The war came to Dorothea Agnew as a great shock, a sudden tidal surge of reality. In spite of herself she had begun to think of the business in the Gulf as a kind of relief. It reminded people of a larger world beyond the university, the city, and even the Commonwealth of Tara -- which took some of the heat off her own case.
But now it had all come literally home, right into her living room. She and Veronica Runbird knelt like little kids too close to the screen, listening to all those grave male voices and trying, between the two of them, to feel their way toward sense.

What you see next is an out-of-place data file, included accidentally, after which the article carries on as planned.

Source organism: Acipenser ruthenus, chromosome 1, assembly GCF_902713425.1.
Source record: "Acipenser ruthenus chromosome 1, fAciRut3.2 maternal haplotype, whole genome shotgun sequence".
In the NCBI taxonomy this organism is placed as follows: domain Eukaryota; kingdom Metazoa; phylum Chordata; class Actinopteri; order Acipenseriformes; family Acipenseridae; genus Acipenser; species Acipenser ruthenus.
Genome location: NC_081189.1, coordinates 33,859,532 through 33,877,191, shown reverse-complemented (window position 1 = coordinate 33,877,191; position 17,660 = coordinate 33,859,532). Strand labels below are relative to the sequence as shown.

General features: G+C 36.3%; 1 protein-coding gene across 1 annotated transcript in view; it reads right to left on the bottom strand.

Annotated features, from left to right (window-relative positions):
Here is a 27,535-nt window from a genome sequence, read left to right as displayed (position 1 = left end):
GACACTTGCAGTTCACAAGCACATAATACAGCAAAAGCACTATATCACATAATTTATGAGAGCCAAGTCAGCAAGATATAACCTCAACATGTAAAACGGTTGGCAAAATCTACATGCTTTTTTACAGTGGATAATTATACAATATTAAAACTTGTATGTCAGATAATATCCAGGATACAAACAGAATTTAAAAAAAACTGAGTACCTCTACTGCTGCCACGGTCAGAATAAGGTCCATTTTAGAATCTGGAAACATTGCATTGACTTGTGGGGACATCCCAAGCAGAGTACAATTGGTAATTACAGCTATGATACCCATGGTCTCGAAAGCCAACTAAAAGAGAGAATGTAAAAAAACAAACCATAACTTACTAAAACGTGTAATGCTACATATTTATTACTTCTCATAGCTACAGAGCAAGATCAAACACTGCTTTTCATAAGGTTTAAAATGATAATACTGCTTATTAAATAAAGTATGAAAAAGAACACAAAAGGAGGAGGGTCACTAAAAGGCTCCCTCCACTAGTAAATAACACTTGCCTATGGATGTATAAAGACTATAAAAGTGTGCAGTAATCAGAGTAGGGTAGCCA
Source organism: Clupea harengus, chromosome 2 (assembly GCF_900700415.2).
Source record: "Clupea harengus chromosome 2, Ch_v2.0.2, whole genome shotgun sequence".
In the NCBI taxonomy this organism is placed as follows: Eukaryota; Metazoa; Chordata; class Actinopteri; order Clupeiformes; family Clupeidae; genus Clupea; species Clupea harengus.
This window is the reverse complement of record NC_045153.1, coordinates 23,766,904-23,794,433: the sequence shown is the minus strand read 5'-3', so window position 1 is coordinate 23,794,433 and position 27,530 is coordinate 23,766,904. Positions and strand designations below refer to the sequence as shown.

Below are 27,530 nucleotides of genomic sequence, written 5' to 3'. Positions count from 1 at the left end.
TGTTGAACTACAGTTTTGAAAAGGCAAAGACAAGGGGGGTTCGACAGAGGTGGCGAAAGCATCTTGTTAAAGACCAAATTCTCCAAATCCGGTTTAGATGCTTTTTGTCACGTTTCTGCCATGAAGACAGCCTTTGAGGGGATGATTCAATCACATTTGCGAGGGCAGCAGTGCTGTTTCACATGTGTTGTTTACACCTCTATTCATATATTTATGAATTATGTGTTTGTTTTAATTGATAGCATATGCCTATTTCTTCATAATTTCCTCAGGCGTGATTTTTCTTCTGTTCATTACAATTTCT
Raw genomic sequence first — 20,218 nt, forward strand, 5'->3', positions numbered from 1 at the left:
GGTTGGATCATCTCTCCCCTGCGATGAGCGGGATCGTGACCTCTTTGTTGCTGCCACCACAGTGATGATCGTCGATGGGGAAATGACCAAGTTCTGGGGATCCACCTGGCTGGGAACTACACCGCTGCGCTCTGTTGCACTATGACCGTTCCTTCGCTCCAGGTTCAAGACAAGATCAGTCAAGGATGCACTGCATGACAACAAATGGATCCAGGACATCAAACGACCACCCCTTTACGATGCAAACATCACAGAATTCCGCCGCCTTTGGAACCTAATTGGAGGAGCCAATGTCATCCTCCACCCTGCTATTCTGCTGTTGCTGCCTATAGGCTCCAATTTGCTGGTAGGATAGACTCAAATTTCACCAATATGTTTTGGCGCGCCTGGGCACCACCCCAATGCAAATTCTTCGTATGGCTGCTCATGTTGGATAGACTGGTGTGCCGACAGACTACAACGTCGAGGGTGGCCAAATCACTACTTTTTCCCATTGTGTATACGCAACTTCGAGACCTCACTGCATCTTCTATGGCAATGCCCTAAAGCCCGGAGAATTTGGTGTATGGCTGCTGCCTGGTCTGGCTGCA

So much of it seemed contrived, spectacular. She kept telling herself it was only a movie, except it seemed to be another David Lynch film, a cinema of angst and delusion. The night was full of unfunny jokes. She was seeing a report on military intelligence delivered by a bearded tough guy named "Wolf Blitzer." What did it mean? Had there been a coup de tube by the World Wrestling Federation? Would the cameras cut now to Atlanta to show Hulk Hogan at the anchor desk?